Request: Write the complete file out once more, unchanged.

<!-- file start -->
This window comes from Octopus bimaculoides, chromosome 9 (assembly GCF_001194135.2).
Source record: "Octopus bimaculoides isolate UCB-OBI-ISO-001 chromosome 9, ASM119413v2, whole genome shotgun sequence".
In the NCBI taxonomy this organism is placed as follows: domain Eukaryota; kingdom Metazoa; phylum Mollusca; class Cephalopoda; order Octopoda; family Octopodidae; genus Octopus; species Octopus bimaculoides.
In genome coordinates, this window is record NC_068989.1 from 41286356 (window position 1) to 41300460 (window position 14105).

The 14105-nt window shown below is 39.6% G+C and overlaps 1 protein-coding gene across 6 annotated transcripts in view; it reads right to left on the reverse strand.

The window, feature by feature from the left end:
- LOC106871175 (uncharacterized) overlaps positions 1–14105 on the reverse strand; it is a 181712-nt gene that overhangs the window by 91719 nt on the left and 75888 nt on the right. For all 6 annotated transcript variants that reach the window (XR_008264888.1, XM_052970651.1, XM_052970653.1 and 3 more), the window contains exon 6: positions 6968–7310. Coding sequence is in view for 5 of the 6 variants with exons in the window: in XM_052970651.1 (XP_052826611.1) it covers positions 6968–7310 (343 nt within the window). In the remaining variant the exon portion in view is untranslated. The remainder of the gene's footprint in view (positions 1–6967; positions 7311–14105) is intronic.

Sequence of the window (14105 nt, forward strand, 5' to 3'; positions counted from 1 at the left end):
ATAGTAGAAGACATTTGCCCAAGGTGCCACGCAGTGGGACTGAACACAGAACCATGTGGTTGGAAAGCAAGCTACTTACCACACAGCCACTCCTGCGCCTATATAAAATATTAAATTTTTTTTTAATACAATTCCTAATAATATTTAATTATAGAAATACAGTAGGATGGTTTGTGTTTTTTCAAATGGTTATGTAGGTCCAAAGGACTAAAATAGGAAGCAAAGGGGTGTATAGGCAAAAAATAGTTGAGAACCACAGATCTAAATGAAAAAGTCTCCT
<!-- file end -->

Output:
This window comes from Octopus bimaculoides, chromosome 9 (assembly GCF_001194135.2).
Source record: "Octopus bimaculoides isolate UCB-OBI-ISO-001 chromosome 9, ASM119413v2, whole genome shotgun sequence".
In the NCBI taxonomy this organism is placed as follows: domain Eukaryota; kingdom Metazoa; phylum Mollusca; class Cephalopoda; order Octopoda; family Octopodidae; genus Octopus; species Octopus bimaculoides.
In genome coordinates, this window is record NC_068989.1 from 41286356 (window position 1) to 41300460 (window position 14105).

The 14105-nt window shown below is 39.6% G+C and overlaps 1 protein-coding gene across 6 annotated transcripts in view; it reads right to left on the reverse strand.

The window, feature by feature from the left end:
- LOC106871175 (uncharacterized) overlaps positions 1–14105 on the reverse strand; it is a 181712-nt gene that overhangs the window by 91719 nt on the left and 75888 nt on the right. For all 6 annotated transcript variants that reach the window (XR_008264888.1, XM_052970651.1, XM_052970653.1 and 3 more), the window contains exon 6: positions 6968–7310. Coding sequence is in view for 5 of the 6 variants with exons in the window: in XM_052970651.1 (XP_052826611.1) it covers positions 6968–7310 (343 nt within the window). In the remaining variant the exon portion in view is untranslated. The remainder of the gene's footprint in view (positions 1–6967; positions 7311–14105) is intronic.

Sequence of the window (14105 nt, forward strand, 5' to 3'; positions counted from 1 at the left end):
ATAGTAGAAGACATTTGCCCAAGGTGCCACGCAGTGGGACTGAACACAGAACCATGTGGTTGGAAAGCAAGCTACTTACCACACAGCCACTCCTGCGCCTATATAAAATATTAAATTTTTTTTTAATACAATTCCTAATAATATTTAATTATAGAAATACAGTAGGATGGTTTGTGTTTTTTCAAATGGTTATGTAGGTCCAAAGGACTAAAATAGGAAGCAAAGGGGTGTATAGGCAAAAAATAGTTGAGAACCACAGATCTAAATGAAAAAGTCTCCT